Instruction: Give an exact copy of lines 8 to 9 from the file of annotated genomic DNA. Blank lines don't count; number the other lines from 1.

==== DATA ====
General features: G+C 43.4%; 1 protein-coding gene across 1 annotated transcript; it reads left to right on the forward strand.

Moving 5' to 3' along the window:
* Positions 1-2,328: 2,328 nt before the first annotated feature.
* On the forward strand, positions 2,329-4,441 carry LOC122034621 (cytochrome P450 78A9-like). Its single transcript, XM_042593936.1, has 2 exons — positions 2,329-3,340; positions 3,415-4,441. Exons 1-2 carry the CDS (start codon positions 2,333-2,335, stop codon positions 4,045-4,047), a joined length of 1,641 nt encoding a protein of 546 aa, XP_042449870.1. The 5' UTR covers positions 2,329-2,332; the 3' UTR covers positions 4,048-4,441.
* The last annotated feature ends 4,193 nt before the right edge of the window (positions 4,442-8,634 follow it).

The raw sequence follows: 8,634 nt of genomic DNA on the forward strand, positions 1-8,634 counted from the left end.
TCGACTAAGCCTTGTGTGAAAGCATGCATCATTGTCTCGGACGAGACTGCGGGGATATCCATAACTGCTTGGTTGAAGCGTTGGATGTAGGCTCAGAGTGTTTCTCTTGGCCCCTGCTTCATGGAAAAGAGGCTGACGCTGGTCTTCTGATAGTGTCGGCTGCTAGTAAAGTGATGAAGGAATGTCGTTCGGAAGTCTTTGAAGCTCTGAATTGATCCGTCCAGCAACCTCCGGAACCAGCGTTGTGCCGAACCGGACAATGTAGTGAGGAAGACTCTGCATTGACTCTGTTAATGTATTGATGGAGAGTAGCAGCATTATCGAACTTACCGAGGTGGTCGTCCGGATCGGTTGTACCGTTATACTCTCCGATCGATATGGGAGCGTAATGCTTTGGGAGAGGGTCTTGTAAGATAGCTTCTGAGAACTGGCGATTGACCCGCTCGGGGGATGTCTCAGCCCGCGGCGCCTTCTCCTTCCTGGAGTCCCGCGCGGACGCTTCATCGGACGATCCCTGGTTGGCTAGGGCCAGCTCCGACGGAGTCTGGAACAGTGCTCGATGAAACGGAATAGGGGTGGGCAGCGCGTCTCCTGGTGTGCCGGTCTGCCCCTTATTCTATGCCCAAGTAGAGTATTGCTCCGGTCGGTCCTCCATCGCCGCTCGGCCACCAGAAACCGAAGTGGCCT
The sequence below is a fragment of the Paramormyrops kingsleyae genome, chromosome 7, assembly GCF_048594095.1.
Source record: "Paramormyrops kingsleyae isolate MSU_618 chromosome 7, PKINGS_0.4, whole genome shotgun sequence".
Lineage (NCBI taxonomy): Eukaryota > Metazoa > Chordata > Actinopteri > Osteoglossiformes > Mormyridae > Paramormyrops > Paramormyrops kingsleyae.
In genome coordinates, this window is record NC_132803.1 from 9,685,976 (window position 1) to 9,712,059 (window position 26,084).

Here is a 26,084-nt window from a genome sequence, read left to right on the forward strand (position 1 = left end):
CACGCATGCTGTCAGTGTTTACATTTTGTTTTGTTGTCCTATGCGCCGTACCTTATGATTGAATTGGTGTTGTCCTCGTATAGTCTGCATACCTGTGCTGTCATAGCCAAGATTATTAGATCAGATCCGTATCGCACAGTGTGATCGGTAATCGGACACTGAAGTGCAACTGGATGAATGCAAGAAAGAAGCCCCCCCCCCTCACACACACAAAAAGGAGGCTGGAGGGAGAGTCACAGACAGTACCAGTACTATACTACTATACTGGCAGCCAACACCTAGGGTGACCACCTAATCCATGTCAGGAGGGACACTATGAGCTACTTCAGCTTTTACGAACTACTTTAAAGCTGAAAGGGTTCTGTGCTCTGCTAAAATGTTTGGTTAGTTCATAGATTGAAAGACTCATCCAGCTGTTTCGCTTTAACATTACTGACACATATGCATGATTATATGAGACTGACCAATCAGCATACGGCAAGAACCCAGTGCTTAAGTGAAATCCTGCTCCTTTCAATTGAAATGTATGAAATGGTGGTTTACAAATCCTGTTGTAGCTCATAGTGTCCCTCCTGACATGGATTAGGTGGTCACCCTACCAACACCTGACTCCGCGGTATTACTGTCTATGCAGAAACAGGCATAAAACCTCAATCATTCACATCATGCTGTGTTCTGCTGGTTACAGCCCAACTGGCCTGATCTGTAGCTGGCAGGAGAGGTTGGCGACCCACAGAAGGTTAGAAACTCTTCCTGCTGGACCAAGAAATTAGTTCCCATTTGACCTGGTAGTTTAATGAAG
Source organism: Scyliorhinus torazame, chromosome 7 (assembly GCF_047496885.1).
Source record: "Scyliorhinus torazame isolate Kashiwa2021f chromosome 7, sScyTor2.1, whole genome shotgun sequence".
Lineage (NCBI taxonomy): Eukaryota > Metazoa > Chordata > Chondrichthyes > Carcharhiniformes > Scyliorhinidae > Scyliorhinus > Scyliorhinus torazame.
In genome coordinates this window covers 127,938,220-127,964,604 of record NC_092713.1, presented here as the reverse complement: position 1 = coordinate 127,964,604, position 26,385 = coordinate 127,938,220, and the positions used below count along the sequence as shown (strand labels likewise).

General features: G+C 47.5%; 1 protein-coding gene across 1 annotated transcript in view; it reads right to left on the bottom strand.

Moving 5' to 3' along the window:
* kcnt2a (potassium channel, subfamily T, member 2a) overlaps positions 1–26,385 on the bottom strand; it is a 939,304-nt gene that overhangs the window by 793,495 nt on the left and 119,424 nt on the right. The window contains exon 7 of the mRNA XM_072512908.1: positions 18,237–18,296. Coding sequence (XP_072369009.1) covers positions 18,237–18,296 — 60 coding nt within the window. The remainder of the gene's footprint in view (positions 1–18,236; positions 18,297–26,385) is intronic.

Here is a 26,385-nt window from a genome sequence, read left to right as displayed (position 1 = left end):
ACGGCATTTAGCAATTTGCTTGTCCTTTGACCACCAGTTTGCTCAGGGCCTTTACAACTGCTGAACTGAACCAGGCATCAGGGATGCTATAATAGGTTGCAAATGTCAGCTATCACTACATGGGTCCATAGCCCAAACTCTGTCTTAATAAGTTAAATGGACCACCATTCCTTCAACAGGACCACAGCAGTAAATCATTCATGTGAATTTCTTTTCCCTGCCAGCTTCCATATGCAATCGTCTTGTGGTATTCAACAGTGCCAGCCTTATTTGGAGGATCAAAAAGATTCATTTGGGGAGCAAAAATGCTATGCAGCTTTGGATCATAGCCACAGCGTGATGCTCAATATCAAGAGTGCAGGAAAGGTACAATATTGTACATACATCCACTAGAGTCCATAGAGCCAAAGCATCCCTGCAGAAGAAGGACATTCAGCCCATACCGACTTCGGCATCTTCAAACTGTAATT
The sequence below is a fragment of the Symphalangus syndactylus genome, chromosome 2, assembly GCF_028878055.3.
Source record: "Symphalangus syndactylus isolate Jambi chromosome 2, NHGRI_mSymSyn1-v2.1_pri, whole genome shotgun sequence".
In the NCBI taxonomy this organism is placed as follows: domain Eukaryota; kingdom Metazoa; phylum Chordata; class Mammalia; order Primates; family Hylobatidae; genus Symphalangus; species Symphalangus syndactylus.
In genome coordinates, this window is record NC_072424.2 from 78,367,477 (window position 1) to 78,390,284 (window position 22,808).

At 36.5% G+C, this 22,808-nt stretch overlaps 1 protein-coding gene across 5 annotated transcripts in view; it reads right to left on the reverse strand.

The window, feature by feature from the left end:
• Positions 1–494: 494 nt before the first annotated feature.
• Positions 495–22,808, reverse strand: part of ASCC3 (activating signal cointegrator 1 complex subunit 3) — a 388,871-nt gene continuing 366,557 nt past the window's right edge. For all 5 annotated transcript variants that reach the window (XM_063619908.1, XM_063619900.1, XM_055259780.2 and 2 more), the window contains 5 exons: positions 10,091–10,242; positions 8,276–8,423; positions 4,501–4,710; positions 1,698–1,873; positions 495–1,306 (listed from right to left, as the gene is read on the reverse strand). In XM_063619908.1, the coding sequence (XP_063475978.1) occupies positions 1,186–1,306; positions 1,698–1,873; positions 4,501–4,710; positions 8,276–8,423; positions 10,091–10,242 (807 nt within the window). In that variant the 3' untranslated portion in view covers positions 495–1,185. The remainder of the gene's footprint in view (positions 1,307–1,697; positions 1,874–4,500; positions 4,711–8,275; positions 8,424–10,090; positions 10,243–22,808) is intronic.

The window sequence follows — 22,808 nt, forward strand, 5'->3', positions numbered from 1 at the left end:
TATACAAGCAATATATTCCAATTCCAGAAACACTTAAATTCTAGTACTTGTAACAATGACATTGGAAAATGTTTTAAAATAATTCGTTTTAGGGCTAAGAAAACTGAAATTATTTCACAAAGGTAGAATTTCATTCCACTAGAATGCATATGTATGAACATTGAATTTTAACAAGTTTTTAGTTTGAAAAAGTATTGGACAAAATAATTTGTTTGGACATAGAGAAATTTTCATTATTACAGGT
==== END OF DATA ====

The sequence below is a fragment of the Paramormyrops kingsleyae genome, chromosome 7, assembly GCF_048594095.1.
Source record: "Paramormyrops kingsleyae isolate MSU_618 chromosome 7, PKINGS_0.4, whole genome shotgun sequence".